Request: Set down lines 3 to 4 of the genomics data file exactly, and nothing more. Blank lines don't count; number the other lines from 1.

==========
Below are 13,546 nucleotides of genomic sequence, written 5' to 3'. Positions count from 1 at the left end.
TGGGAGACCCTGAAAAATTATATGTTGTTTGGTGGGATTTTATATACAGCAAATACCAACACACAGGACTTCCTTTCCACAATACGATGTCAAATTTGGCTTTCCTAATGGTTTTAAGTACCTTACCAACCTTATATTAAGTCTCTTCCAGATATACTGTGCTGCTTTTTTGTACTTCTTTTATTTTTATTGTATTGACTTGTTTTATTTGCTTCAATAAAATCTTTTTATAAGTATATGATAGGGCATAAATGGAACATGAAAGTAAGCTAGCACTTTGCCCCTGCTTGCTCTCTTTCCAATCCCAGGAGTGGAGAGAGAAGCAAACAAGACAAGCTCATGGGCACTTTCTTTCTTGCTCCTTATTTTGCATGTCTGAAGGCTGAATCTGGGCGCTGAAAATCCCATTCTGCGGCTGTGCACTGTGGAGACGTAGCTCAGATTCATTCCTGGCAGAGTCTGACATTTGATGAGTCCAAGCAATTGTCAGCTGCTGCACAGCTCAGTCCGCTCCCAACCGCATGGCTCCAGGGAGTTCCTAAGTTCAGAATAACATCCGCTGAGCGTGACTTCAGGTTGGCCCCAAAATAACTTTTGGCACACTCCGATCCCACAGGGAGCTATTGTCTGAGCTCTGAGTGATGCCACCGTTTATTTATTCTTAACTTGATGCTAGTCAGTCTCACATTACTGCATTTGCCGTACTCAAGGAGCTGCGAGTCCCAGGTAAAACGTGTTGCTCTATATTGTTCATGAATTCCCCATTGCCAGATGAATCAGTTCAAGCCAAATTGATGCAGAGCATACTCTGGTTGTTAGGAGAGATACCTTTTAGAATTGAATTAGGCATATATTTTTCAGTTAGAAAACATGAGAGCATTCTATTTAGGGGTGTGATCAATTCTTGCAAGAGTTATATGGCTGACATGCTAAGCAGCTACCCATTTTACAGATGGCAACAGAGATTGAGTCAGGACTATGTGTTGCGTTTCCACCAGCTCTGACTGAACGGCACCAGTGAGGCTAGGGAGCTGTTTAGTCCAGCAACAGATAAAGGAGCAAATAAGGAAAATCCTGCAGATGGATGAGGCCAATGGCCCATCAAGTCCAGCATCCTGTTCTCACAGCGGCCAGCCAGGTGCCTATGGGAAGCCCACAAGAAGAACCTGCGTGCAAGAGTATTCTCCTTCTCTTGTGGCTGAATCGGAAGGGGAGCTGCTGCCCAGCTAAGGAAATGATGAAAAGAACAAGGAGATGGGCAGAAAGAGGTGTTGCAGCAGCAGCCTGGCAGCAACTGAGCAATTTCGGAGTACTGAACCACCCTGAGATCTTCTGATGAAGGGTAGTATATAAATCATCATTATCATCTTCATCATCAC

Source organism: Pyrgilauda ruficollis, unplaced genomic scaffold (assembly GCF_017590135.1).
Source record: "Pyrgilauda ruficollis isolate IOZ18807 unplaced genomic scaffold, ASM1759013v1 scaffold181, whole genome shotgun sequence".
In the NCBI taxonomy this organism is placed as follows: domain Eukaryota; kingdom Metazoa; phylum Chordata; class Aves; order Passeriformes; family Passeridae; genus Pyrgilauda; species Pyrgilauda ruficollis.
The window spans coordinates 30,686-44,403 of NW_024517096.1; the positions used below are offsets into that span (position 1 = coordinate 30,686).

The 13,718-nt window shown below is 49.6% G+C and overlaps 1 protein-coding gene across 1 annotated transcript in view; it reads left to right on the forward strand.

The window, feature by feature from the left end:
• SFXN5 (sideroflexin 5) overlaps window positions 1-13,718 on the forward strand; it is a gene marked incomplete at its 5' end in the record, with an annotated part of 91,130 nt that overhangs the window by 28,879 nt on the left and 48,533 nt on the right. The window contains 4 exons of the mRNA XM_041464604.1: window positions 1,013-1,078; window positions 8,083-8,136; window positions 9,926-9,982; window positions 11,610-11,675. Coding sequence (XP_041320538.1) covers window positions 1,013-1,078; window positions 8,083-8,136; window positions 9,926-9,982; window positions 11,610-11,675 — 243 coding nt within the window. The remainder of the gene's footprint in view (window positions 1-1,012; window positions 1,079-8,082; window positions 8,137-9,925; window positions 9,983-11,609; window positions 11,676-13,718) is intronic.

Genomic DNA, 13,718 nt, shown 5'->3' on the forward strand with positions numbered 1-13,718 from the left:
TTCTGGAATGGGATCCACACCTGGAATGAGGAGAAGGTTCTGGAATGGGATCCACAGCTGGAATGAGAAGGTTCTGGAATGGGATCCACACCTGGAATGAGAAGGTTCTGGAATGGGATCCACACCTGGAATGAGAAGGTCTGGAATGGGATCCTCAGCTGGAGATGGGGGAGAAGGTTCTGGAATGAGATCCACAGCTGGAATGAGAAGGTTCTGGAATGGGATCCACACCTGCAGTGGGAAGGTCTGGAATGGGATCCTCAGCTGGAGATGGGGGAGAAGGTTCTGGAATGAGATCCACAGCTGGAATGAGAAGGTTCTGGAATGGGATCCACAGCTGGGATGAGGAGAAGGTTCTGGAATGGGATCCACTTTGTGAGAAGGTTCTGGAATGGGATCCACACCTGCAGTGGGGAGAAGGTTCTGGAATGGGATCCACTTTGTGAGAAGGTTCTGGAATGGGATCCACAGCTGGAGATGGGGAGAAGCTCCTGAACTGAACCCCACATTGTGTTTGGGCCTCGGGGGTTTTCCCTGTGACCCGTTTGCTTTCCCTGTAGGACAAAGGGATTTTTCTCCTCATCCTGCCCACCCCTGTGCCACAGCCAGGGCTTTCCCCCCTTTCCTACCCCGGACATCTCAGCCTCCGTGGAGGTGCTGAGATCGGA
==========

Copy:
Source organism: Pyrgilauda ruficollis, unplaced genomic scaffold (assembly GCF_017590135.1).
Source record: "Pyrgilauda ruficollis isolate IOZ18807 unplaced genomic scaffold, ASM1759013v1 scaffold181, whole genome shotgun sequence".